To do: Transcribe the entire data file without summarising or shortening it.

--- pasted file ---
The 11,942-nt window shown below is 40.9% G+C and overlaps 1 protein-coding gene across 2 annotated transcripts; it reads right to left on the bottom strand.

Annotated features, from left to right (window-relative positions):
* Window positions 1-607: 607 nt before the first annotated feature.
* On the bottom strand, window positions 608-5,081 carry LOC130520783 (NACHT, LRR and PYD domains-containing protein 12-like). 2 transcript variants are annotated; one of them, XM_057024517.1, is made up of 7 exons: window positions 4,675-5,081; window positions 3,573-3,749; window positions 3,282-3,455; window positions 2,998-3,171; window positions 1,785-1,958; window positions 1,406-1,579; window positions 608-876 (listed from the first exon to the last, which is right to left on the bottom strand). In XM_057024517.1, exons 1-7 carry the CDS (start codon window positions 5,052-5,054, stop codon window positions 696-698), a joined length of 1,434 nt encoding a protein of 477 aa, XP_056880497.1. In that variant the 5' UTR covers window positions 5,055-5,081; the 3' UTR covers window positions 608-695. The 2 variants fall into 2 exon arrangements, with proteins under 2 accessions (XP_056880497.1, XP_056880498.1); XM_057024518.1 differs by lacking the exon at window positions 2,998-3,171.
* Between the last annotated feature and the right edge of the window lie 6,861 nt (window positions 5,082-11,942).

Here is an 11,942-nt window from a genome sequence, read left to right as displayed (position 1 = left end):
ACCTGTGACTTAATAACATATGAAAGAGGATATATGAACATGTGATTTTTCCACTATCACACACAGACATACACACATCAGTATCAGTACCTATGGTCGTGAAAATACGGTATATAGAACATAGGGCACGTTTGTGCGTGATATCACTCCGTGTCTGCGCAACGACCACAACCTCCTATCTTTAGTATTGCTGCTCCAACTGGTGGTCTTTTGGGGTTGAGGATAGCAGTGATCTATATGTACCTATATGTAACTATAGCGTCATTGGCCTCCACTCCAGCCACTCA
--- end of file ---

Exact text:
The 11,942-nt window shown below is 40.9% G+C and overlaps 1 protein-coding gene across 2 annotated transcripts; it reads right to left on the bottom strand.

Annotated features, from left to right (window-relative positions):
* Window positions 1-607: 607 nt before the first annotated feature.
* On the bottom strand, window positions 608-5,081 carry LOC130520783 (NACHT, LRR and PYD domains-containing protein 12-like). 2 transcript variants are annotated; one of them, XM_057024517.1, is made up of 7 exons: window positions 4,675-5,081; window positions 3,573-3,749; window positions 3,282-3,455; window positions 2,998-3,171; window positions 1,785-1,958; window positions 1,406-1,579; window positions 608-876 (listed from the first exon to the last, which is right to left on the bottom strand). In XM_057024517.1, exons 1-7 carry the CDS (start codon window positions 5,052-5,054, stop codon window positions 696-698), a joined length of 1,434 nt encoding a protein of 477 aa, XP_056880497.1. In that variant the 5' UTR covers window positions 5,055-5,081; the 3' UTR covers window positions 608-695. The 2 variants fall into 2 exon arrangements, with proteins under 2 accessions (XP_056880497.1, XP_056880498.1); XM_057024518.1 differs by lacking the exon at window positions 2,998-3,171.
* Between the last annotated feature and the right edge of the window lie 6,861 nt (window positions 5,082-11,942).

Here is an 11,942-nt window from a genome sequence, read left to right as displayed (position 1 = left end):
ACCTGTGACTTAATAACATATGAAAGAGGATATATGAACATGTGATTTTTCCACTATCACACACAGACATACACACATCAGTATCAGTACCTATGGTCGTGAAAATACGGTATATAGAACATAGGGCACGTTTGTGCGTGATATCACTCCGTGTCTGCGCAACGACCACAACCTCCTATCTTTAGTATTGCTGCTCCAACTGGTGGTCTTTTGGGGTTGAGGATAGCAGTGATCTATATGTACCTATATGTAACTATAGCGTCATTGGCCTCCACTCCAGCCACTCA